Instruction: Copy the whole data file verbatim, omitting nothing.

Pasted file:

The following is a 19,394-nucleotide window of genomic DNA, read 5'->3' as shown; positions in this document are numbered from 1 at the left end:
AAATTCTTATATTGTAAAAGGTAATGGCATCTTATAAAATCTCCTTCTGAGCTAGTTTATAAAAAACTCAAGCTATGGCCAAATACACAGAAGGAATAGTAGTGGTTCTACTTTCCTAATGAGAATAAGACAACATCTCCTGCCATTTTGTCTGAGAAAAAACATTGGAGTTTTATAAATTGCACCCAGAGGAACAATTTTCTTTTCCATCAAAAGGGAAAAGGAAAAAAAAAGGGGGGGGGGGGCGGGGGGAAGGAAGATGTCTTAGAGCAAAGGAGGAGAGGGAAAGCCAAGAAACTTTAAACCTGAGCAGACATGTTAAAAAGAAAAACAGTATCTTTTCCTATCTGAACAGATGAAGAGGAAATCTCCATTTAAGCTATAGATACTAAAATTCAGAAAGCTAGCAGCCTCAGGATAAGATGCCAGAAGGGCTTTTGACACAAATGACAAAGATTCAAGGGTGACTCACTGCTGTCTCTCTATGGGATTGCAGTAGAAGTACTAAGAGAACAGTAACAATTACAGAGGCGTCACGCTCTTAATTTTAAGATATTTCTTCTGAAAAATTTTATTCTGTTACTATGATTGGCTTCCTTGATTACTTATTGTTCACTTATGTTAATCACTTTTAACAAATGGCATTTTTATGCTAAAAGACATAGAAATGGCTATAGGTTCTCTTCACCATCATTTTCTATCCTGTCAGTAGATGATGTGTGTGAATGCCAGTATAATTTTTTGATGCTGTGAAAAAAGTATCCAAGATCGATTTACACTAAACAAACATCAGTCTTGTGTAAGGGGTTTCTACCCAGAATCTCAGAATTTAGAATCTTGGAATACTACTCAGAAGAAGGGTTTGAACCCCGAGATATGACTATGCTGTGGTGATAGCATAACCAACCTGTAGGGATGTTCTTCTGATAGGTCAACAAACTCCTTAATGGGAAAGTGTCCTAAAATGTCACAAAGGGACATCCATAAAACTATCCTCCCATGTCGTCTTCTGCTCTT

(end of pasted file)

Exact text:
The following is a 19,394-nucleotide window of genomic DNA, read 5'->3' as shown; positions in this document are numbered from 1 at the left end:
AAATTCTTATATTGTAAAAGGTAATGGCATCTTATAAAATCTCCTTCTGAGCTAGTTTATAAAAAACTCAAGCTATGGCCAAATACACAGAAGGAATAGTAGTGGTTCTACTTTCCTAATGAGAATAAGACAACATCTCCTGCCATTTTGTCTGAGAAAAAACATTGGAGTTTTATAAATTGCACCCAGAGGAACAATTTTCTTTTCCATCAAAAGGGAAAAGGAAAAAAAAAGGGGGGGGGGGGCGGGGGGAAGGAAGATGTCTTAGAGCAAAGGAGGAGAGGGAAAGCCAAGAAACTTTAAACCTGAGCAGACATGTTAAAAAGAAAAACAGTATCTTTTCCTATCTGAACAGATGAAGAGGAAATCTCCATTTAAGCTATAGATACTAAAATTCAGAAAGCTAGCAGCCTCAGGATAAGATGCCAGAAGGGCTTTTGACACAAATGACAAAGATTCAAGGGTGACTCACTGCTGTCTCTCTATGGGATTGCAGTAGAAGTACTAAGAGAACAGTAACAATTACAGAGGCGTCACGCTCTTAATTTTAAGATATTTCTTCTGAAAAATTTTATTCTGTTACTATGATTGGCTTCCTTGATTACTTATTGTTCACTTATGTTAATCACTTTTAACAAATGGCATTTTTATGCTAAAAGACATAGAAATGGCTATAGGTTCTCTTCACCATCATTTTCTATCCTGTCAGTAGATGATGTGTGTGAATGCCAGTATAATTTTTTGATGCTGTGAAAAAAGTATCCAAGATCGATTTACACTAAACAAACATCAGTCTTGTGTAAGGGGTTTCTACCCAGAATCTCAGAATTTAGAATCTTGGAATACTACTCAGAAGAAGGGTTTGAACCCCGAGATATGACTATGCTGTGGTGATAGCATAACCAACCTGTAGGGATGTTCTTCTGATAGGTCAACAAACTCCTTAATGGGAAAGTGTCCTAAAATGTCACAAAGGGACATCCATAAAACTATCCTCCCATGTCGTCTTCTGCTCTT